Trained Immunity: Linking Obesity and Cardiovascular Disease across the Life-Course?
Siroon Bekkering, Christoph Saner, Niels P Riksen, Mihai G Netea, Matthew A Sabin, Richard Saffery, Rinke Stienstra, David P Burgner
Trends in Endocrinology & Metabolism | ELSEVIER SCIENCE LONDON | Published : 2020
Obesity, a chronic inflammatory disease, is the most prevalent modifiable risk factor for cardiovascular disease. The mechanisms underlying inflammation in obesity are incompletely understood. Recent developments have challenged the dogma of immunological memory occurring exclusively in the adaptive immune system and show that the innate immune system has potential to be reprogrammed. This innate immune memory (trained immunity) is characterized by epigenetic and metabolic reprogramming of myeloid cells following endogenous or exogenous stimulation, resulting in enhanced inflammation to subsequent stimuli. Trained immunity phenotypes have now been reported for other immune and non-immune cel..View full abstract
Awarded by Rubicon grant from the Netherlands Organisation for Scientific Research (NWO)
Awarded by European Union Horizon 2020 research and innovation program REPROGRAM
Awarded by IN-CONTROL CVON grant fromthe Dutch Heart Foundation
Awarded by ERC Advanced Grant
Awarded by Spinoza grant of the Netherlands Organisation for Scientific Research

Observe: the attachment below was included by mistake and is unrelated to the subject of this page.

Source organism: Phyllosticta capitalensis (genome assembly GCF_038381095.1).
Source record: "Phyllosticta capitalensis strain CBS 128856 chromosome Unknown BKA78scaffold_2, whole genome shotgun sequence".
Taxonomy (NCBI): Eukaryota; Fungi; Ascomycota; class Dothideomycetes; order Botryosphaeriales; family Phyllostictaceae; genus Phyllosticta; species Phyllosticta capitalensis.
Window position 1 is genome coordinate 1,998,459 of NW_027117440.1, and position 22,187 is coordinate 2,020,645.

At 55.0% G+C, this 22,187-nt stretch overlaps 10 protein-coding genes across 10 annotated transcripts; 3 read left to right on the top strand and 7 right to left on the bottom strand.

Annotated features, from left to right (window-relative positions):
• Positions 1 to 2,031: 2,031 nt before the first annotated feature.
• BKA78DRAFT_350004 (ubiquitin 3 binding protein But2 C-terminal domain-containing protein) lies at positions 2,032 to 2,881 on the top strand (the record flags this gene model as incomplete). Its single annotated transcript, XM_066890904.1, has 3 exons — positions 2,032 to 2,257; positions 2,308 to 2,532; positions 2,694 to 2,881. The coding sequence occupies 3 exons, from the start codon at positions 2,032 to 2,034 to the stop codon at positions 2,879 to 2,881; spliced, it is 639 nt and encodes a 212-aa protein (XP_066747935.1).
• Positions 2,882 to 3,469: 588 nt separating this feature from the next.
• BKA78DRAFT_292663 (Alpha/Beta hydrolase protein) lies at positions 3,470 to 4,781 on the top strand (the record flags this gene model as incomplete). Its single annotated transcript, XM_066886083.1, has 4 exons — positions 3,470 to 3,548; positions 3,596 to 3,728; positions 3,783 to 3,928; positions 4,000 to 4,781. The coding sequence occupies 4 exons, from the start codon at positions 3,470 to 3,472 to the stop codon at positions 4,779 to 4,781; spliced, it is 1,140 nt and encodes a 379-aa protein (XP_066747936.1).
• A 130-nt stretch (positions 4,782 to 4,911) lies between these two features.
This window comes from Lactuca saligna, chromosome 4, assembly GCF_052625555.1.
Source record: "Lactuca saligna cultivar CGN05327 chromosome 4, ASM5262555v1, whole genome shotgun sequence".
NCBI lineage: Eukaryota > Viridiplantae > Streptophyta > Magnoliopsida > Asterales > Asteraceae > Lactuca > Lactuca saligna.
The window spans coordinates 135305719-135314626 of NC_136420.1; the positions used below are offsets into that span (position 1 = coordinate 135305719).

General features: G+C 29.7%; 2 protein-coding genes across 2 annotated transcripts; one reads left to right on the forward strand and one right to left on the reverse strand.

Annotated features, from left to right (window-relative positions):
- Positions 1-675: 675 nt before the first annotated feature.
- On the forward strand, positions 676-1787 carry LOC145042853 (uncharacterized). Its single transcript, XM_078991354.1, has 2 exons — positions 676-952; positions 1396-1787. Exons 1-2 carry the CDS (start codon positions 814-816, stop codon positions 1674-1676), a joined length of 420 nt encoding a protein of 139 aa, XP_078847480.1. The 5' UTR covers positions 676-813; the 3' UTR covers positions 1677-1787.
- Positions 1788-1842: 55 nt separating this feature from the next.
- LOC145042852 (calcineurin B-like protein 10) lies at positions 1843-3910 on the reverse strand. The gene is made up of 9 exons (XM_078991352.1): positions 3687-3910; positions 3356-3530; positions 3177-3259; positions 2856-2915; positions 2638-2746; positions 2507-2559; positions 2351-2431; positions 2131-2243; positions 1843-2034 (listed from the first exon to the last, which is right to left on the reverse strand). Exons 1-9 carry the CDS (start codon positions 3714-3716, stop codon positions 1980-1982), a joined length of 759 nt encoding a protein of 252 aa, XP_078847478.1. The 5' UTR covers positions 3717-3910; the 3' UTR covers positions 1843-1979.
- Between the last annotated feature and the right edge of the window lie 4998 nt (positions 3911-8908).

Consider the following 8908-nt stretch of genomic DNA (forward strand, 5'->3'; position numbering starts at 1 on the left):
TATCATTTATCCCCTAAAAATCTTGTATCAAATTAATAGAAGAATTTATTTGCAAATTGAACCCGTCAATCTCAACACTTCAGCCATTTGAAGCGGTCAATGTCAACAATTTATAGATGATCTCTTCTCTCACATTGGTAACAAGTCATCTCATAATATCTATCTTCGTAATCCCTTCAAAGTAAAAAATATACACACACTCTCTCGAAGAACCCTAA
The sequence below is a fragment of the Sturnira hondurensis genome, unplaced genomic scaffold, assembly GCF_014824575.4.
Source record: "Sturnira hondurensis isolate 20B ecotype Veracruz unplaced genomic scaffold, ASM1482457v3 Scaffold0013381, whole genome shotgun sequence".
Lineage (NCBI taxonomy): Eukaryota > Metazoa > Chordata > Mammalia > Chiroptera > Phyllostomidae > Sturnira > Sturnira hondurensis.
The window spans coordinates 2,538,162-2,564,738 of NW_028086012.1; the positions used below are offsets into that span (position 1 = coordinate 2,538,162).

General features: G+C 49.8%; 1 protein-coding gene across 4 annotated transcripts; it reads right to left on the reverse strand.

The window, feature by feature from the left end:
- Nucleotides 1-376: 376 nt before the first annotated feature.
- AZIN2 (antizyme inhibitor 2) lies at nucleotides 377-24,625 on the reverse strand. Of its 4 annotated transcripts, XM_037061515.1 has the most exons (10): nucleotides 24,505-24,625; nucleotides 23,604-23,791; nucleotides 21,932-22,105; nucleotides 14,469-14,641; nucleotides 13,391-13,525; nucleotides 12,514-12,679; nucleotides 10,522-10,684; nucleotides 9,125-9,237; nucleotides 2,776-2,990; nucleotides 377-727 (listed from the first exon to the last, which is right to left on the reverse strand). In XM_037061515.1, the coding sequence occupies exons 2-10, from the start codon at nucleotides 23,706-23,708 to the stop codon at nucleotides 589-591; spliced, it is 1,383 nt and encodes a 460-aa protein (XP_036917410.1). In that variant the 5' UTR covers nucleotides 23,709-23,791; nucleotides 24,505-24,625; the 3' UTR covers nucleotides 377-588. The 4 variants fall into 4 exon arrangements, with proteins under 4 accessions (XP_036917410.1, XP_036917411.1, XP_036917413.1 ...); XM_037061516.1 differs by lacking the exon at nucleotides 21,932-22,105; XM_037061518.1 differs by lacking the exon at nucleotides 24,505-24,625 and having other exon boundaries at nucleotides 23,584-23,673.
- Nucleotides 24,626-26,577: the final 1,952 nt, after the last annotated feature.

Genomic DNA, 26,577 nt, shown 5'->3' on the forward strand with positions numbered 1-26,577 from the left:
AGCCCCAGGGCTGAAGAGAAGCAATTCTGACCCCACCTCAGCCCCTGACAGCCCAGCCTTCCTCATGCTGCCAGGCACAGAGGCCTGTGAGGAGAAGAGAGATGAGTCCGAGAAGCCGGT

Awarded by ERA-CVD Joint Transnational Call 2018 - Dutch Heart Foundation (JTC2018, project MEMORY)
Awarded by National Health and Medical Research Council (Australia)
S.B. is supported by a Rubicon grant from the Netherlands Organisation for Scientific Research (NWO, No. 452173113). N.P.R. and M.G.N. received funding from the European Union Horizon 2020 research and innovation program REPROGRAMunder grant agreement No. 667837 and received an IN-CONTROL CVON grant fromthe Dutch Heart Foundation (CVON2012-03 and CVON2018-27). M.G.N is further supported by an ERC Advanced Grant (#833247) and a Spinoza grant of the Netherlands Organisation for Scientific Research (NWO SPI 94-212). N.P.R. is recipient of a grant of the ERA-CVD Joint Transnational Call 2018, which is supported by the Dutch Heart Foundation (JTC2018, project MEMORY; 2018T093). R.St. is supported by a senior fellowship of the Dutch Diabetes Foundation. D.P.B. is supported by a National Health and Medical Research Council (Australia) Senior Research Fellowship (GTN 1064629) and Investigator Grant (GTN 1175744). Research at Murdoch Children's Research Institute is supported by the Victorian Government's Operational Infrastructure Support Program (Melbourne, Australia).